Stephanie Cash (Burnaway: The Voice of Art in the South) recently shared information on the forthcoming Prospect.4 triennial, a citywide exhibition to take place in New Orleans from November 18, 2017, through February 25, 2018, coinciding with the city’s tricentennial celebrations. Here are excerpts from the article, below; for full list of artists see Burnaway.
Caribbean-related artists on the list include Sonia Boyce, María Magdalena Campos-Pons, Andrea Chung, Alexis Esquivel, Satch Hoyt, Patricia Kaersenhout, Jillian Mayer, Lavar Munroe, Horace Ové, Zak Ové, and Beatriz Santiago Muñoz. Ebony G. Patterson (Jamaica) was on the curatorial team working with chief curator Trevor Schoonmaker.
[. . .] The artistic director of Prospect.4 is Trevor Schoonmaker, chief curator at the Nasher Museum of Art at Duke University in Durham, North Carolina. Schoonmaker titled his iteration of the New Orleans triennial “The Lotus in Spite of the Swamp,” and selected works that address the themes of identity, displacement and cultural hybridity — a choice made before Trump became president but which now seems a pointed response.
Of the 73 artists Schoonmaker has selected from 25 countries, over 30 are creating new work specifically for the show. [. . .] To organize the expansive roster, Schoonmaker worked with seven international artists and curators, including William Cordova, Wangechi Mutu, Ebony G. Patterson, Speed Museum curator Miranda Lash, Untitled Art Fair founder Omar Lopez-Chahoud, Filipa Oliveira of the Fórum Eugénio de Almeida in Portugal; and Zoe Whitley, research curator at Tate Modern, London. [. . .]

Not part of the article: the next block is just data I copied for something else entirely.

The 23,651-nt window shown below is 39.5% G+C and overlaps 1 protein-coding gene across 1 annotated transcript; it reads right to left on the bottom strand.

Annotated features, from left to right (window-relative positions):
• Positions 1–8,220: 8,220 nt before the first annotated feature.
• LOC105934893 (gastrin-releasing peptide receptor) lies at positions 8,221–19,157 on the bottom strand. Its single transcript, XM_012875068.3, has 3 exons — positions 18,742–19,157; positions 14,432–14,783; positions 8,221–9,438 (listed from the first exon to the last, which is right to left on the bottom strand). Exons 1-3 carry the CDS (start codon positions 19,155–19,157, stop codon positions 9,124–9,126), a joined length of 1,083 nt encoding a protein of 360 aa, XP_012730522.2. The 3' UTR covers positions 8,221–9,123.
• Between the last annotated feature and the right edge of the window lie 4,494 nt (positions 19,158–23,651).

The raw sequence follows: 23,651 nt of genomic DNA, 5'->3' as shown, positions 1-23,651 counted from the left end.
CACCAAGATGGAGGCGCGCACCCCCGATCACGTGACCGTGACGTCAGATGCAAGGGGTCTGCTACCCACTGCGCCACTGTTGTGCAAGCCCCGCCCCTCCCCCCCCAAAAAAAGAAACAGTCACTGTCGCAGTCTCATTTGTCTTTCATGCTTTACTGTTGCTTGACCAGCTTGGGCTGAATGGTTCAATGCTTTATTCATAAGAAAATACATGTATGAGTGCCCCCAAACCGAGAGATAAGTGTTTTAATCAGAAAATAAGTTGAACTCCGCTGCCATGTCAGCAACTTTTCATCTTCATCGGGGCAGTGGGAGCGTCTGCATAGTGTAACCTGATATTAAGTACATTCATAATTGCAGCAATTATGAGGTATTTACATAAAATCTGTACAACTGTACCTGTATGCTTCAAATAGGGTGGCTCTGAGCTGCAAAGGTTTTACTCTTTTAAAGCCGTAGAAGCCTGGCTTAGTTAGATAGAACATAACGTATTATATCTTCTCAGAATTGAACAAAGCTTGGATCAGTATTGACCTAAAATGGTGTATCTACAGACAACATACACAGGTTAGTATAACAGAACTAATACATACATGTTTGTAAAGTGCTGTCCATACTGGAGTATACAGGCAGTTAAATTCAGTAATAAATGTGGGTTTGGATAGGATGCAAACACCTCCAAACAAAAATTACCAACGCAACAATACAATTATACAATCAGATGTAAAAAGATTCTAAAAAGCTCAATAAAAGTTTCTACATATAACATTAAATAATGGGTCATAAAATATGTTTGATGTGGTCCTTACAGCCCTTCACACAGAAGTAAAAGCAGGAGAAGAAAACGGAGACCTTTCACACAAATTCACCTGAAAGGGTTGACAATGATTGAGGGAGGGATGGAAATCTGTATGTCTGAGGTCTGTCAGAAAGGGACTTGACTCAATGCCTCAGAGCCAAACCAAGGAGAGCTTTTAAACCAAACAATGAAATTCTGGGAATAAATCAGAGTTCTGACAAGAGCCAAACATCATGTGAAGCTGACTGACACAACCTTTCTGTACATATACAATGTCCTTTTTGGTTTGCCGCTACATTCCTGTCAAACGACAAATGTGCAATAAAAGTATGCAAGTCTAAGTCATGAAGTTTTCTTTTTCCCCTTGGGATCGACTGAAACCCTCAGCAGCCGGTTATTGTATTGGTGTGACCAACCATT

In a press statement, Schoonmaker provides some context: “This history of creolization and cross-cultural fertilization … is central to the very essence of New Orleans, as is evidenced in the hybrid nature of the city’s customs and celebrations, foodways, religions, architecture, language, and numerous genres of music and the people themselves. In no other American city is this concept such a part of the everyday. Cultural synthesis and syncretism inform many of the central issues explored in Prospect.4. The rich diversity of New Orleans is rooted in a long history of human interactions including colonization, the transatlantic slave trade, waves of migration and displacement.” [. . .]
For full article, see http://burnaway.org/heres-will-prospect-4-new-orleans-fall/
[Image above: “De las dos aguas” (2007) by María Magdalena Campos-Pons; from http://girlsclubcollection.org/maria-magdalena-campos-pons-at-harveybgrannt-center0for-african-amer-art/.]